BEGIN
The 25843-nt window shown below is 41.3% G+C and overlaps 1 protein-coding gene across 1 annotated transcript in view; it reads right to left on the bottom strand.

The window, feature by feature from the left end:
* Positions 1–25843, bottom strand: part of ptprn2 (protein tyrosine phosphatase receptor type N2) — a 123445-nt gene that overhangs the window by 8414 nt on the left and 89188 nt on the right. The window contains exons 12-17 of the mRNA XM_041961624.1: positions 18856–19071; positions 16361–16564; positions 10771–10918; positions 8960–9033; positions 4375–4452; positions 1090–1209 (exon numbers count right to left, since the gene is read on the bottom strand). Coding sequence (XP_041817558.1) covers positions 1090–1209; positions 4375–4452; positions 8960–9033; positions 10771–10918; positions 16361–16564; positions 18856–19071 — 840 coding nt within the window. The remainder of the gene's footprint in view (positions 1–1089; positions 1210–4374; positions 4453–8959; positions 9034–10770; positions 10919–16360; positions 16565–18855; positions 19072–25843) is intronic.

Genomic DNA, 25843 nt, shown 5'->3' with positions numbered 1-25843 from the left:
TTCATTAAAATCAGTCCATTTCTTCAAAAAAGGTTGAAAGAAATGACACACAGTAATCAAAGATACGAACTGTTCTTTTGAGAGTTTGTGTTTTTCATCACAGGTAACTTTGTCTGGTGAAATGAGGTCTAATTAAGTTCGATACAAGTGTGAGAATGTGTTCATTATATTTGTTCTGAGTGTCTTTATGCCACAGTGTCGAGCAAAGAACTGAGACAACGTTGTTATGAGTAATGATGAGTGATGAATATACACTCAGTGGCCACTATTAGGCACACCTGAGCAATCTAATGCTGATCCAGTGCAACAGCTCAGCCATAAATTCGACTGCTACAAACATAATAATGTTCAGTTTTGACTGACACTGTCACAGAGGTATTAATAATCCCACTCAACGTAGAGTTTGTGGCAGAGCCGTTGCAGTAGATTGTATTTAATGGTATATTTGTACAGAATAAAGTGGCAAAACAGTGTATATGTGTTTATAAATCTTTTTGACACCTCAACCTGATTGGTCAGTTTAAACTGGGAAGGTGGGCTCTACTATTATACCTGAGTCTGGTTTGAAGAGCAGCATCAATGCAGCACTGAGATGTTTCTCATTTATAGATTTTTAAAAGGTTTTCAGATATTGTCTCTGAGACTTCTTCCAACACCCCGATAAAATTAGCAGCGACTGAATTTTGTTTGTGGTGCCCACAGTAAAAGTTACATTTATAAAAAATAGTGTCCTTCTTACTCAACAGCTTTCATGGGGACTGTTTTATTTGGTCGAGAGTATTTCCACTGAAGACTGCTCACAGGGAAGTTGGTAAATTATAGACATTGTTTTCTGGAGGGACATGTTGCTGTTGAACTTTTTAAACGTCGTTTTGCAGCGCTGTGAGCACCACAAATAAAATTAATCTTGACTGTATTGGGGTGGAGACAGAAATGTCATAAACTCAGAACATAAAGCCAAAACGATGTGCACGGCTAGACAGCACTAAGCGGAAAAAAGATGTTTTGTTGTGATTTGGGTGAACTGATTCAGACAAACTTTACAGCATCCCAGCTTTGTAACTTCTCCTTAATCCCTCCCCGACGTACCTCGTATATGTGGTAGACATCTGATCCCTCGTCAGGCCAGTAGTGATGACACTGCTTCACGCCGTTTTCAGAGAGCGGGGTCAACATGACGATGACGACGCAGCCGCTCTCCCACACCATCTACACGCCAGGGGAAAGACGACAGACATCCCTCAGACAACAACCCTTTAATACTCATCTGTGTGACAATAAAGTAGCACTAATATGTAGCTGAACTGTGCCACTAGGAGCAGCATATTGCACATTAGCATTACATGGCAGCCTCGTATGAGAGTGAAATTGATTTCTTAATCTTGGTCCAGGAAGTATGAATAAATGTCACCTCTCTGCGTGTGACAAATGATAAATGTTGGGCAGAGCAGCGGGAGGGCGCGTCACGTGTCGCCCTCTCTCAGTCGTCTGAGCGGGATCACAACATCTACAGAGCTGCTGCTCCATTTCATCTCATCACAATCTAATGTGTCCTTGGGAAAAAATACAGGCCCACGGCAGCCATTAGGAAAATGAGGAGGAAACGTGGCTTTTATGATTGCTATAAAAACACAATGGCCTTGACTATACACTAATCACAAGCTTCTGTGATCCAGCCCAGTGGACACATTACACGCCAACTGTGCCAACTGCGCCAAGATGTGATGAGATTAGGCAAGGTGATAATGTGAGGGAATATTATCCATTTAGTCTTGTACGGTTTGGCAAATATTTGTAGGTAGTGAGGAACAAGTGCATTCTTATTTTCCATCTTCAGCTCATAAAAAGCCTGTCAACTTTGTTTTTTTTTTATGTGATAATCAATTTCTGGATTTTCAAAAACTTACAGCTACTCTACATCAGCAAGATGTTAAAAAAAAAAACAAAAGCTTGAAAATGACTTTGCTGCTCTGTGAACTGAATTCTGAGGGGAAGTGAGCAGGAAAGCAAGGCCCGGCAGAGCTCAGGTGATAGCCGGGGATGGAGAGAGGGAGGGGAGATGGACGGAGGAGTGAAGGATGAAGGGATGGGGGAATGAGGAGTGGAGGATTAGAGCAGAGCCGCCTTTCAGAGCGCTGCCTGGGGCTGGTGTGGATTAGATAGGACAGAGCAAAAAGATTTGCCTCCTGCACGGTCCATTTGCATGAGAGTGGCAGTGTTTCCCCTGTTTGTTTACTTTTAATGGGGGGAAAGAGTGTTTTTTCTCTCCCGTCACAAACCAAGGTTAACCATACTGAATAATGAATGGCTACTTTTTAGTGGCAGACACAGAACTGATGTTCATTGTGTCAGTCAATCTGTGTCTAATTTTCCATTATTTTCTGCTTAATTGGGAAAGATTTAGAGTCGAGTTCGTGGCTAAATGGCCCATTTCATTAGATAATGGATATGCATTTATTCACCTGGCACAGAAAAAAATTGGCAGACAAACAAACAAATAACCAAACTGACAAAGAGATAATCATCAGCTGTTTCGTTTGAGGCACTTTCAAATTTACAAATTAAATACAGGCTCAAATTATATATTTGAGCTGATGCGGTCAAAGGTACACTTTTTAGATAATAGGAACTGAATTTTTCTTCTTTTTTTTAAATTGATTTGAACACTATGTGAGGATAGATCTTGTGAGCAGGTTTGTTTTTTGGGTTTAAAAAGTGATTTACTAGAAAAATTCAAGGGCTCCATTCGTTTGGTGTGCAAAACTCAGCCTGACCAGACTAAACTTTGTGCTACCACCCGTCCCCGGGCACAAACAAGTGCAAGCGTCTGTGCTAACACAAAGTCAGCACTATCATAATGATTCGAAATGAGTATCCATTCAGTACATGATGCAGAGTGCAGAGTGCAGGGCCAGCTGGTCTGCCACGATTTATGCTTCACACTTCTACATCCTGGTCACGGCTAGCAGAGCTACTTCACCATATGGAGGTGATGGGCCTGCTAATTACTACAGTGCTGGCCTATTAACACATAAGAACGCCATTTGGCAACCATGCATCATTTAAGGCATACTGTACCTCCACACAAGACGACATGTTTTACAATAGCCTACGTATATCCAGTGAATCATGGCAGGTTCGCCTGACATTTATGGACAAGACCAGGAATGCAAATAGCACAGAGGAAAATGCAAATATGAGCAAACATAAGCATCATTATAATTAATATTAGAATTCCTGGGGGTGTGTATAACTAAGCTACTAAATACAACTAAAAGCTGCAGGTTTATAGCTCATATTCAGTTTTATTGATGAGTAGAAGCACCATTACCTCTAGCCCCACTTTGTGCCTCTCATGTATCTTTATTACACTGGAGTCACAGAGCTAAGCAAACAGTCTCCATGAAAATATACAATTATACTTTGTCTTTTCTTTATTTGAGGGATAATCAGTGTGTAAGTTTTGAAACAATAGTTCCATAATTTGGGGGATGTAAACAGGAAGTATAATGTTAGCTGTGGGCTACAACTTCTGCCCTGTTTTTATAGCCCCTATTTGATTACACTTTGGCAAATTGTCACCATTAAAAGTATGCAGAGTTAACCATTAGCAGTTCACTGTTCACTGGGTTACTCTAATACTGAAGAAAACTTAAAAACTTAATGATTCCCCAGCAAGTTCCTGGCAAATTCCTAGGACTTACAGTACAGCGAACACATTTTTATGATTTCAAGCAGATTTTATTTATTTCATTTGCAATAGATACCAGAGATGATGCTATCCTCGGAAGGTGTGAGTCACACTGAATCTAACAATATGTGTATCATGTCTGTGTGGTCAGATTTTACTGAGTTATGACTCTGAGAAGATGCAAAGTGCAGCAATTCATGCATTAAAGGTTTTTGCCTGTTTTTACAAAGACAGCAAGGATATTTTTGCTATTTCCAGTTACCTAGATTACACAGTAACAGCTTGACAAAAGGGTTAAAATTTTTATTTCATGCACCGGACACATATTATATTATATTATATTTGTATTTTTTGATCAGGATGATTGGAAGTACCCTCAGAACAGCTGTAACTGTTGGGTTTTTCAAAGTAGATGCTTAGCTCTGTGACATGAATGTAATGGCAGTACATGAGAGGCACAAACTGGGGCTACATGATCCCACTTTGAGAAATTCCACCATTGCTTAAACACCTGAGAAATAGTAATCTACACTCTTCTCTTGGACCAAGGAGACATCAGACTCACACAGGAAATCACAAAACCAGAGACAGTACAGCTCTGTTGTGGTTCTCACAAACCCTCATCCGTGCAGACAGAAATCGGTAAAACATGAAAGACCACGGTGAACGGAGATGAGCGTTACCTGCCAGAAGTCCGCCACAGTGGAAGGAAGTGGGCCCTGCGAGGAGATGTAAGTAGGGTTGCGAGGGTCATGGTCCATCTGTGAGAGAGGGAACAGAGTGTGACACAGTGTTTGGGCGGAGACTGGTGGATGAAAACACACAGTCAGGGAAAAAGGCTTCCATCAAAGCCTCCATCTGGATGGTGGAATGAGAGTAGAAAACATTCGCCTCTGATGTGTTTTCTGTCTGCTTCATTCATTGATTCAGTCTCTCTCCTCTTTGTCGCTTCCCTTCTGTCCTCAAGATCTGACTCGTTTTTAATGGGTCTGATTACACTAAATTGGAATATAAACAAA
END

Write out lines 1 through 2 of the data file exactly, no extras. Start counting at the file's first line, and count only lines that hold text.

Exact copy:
The 25843-nt window shown below is 41.3% G+C and overlaps 1 protein-coding gene across 1 annotated transcript in view; it reads right to left on the bottom strand.

The window, feature by feature from the left end: